Caledon community helps ring bell
The bell at St. James, Caledon East has been ringing in joy and sorrow since 1901. On Nov. 11, the church participated in the Bells of Peace, commemorating 100 years since the Armistice in 1918. The event attracted parishioners, people from the neighbouring church in the village, and others, including members of the Royal Canadian Legion and Caledon’s mayor. People took turns ringing with five seconds between tugs on the old rope, while others listened in the candlelit church. The last ringer was the youngest member of the congregation, who helps ring the bell each Sunday. Piper Al Lawrie played a lament and Amazing Grace as darkness fell. The event spoke to the need people have for acts of solemn remembrance, and the role churches can play as community hubs for spiritual gatherings other than regular worship services.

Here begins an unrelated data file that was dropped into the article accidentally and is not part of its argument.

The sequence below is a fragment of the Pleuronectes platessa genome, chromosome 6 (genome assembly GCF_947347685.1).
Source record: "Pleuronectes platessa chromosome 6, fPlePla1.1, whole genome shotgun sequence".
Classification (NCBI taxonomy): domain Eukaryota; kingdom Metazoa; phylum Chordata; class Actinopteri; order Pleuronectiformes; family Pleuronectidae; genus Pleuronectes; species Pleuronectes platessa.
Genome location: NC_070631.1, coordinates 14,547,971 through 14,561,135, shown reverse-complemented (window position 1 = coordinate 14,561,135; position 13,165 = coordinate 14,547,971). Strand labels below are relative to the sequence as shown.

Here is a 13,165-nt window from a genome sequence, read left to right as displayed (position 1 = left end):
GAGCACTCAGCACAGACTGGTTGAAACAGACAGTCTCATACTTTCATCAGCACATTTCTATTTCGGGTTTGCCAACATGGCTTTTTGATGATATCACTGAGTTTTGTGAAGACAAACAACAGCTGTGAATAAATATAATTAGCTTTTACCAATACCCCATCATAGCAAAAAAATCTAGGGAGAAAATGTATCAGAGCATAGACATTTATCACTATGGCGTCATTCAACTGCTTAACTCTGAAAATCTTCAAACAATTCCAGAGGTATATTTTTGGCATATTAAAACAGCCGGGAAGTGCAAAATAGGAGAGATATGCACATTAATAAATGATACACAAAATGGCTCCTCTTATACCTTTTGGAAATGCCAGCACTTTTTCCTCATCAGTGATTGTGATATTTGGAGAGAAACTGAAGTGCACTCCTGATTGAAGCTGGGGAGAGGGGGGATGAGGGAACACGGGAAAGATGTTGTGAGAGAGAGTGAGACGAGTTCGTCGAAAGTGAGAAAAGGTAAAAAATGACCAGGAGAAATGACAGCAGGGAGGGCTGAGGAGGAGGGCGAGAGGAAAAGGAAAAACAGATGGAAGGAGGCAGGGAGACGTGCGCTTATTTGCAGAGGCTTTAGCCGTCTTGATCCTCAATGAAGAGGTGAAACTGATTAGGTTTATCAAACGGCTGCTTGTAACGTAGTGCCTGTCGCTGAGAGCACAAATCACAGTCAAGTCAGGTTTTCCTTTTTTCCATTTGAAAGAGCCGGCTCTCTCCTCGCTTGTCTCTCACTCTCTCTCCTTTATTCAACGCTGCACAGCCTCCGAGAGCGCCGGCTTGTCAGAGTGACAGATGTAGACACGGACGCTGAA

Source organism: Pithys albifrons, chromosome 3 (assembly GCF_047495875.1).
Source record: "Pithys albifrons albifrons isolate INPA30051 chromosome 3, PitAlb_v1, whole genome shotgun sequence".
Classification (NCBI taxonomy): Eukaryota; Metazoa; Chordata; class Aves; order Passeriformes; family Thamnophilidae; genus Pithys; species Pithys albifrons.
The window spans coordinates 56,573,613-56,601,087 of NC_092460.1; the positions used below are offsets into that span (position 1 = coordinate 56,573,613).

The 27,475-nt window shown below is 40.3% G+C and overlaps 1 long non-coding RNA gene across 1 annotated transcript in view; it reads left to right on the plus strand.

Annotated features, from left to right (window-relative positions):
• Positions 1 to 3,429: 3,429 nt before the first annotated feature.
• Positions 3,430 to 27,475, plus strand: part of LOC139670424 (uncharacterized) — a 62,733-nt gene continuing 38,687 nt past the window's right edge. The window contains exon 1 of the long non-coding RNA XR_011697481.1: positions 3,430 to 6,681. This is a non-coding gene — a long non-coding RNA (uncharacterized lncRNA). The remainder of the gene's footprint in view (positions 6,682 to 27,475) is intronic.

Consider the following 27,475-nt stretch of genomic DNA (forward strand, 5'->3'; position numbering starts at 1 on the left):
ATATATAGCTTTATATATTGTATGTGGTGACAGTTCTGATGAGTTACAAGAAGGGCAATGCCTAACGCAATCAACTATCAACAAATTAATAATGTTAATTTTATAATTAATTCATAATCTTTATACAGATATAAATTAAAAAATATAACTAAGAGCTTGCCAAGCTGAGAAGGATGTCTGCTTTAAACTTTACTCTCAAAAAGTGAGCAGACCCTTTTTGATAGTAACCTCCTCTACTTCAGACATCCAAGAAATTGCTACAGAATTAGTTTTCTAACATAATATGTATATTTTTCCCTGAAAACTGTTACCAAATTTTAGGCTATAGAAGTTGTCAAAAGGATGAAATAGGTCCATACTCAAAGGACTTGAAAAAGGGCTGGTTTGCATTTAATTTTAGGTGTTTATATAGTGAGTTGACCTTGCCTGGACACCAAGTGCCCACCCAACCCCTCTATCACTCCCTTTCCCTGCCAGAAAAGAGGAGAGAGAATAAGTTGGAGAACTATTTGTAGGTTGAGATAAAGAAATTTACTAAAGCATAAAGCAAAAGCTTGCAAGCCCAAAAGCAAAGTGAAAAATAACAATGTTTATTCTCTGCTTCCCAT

Diane Allengame, St. James
St. Thomas, Brooklin celebrates sesquicentennial
Almost 150 years ago, Thomas Lumsden donated two acres of land to a small group of Christians to establish a place of worship. On the corner of what is now St. Thomas Street and Winchester Road, Brooklin, St. Thomas Anglican Church began. The first service was held on Dec. 21, 1869. In 2019, St. Thomas’ will be 150 years old and the parishioners will be celebrating throughout the year. “It’s a time of giving God thanks for the rich legacy left to us by our forebears in faith,” says the Rev. Canon Claire Wade, incumbent. A history of the church’s ministry was published and launched on Nov. 18, 2018 and the sesquicentennial celebrations kicked off on Dec. 23, 2018. For information about events in 2019, visit www.stthomasbrooklin.com.
Hopeful signs for outreach, environment